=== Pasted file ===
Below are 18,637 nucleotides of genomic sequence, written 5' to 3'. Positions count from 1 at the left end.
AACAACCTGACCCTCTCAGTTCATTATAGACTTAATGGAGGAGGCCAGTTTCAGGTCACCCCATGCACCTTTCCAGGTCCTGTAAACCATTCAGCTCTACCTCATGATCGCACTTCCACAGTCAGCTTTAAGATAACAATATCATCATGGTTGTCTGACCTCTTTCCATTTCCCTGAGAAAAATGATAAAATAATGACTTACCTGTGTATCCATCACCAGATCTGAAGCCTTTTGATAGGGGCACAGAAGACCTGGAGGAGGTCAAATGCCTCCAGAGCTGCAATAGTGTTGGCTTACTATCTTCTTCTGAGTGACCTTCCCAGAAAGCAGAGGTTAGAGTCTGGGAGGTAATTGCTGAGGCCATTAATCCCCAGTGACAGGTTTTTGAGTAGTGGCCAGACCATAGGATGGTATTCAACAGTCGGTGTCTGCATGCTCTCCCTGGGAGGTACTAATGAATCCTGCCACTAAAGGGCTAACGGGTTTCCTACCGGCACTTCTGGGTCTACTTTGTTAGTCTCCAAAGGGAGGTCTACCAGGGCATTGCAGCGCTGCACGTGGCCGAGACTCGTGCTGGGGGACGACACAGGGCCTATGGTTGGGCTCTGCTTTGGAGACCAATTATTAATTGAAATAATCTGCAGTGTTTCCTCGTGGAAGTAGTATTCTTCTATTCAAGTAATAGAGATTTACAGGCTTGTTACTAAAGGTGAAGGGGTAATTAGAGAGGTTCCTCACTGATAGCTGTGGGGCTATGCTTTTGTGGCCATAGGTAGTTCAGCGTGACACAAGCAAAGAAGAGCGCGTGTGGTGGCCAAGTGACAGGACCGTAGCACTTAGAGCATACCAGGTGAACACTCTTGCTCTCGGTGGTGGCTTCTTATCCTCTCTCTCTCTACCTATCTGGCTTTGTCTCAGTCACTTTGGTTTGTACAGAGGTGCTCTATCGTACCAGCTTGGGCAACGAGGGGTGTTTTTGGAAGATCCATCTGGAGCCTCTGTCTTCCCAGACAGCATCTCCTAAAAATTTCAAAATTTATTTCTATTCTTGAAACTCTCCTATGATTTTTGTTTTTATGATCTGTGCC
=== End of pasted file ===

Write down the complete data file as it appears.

Below are 18,637 nucleotides of genomic sequence, written 5' to 3'. Positions count from 1 at the left end.
AACAACCTGACCCTCTCAGTTCATTATAGACTTAATGGAGGAGGCCAGTTTCAGGTCACCCCATGCACCTTTCCAGGTCCTGTAAACCATTCAGCTCTACCTCATGATCGCACTTCCACAGTCAGCTTTAAGATAACAATATCATCATGGTTGTCTGACCTCTTTCCATTTCCCTGAGAAAAATGATAAAATAATGACTTACCTGTGTATCCATCACCAGATCTGAAGCCTTTTGATAGGGGCACAGAAGACCTGGAGGAGGTCAAATGCCTCCAGAGCTGCAATAGTGTTGGCTTACTATCTTCTTCTGAGTGACCTTCCCAGAAAGCAGAGGTTAGAGTCTGGGAGGTAATTGCTGAGGCCATTAATCCCCAGTGACAGGTTTTTGAGTAGTGGCCAGACCATAGGATGGTATTCAACAGTCGGTGTCTGCATGCTCTCCCTGGGAGGTACTAATGAATCCTGCCACTAAAGGGCTAACGGGTTTCCTACCGGCACTTCTGGGTCTACTTTGTTAGTCTCCAAAGGGAGGTCTACCAGGGCATTGCAGCGCTGCACGTGGCCGAGACTCGTGCTGGGGGACGACACAGGGCCTATGGTTGGGCTCTGCTTTGGAGACCAATTATTAATTGAAATAATCTGCAGTGTTTCCTCGTGGAAGTAGTATTCTTCTATTCAAGTAATAGAGATTTACAGGCTTGTTACTAAAGGTGAAGGGGTAATTAGAGAGGTTCCTCACTGATAGCTGTGGGGCTATGCTTTTGTGGCCATAGGTAGTTCAGCGTGACACAAGCAAAGAAGAGCGCGTGTGGTGGCCAAGTGACAGGACCGTAGCACTTAGAGCATACCAGGTGAACACTCTTGCTCTCGGTGGTGGCTTCTTATCCTCTCTCTCTCTACCTATCTGGCTTTGTCTCAGTCACTTTGGTTTGTACAGAGGTGCTCTATCGTACCAGCTTGGGCAACGAGGGGTGTTTTTGGAAGATCCATCTGGAGCCTCTGTCTTCCCAGACAGCATCTCCTAAAAATTTCAAAATTTATTTCTATTCTTGAAACTCTCCTATGATTTTTGTTTTTATGATCTGTGCC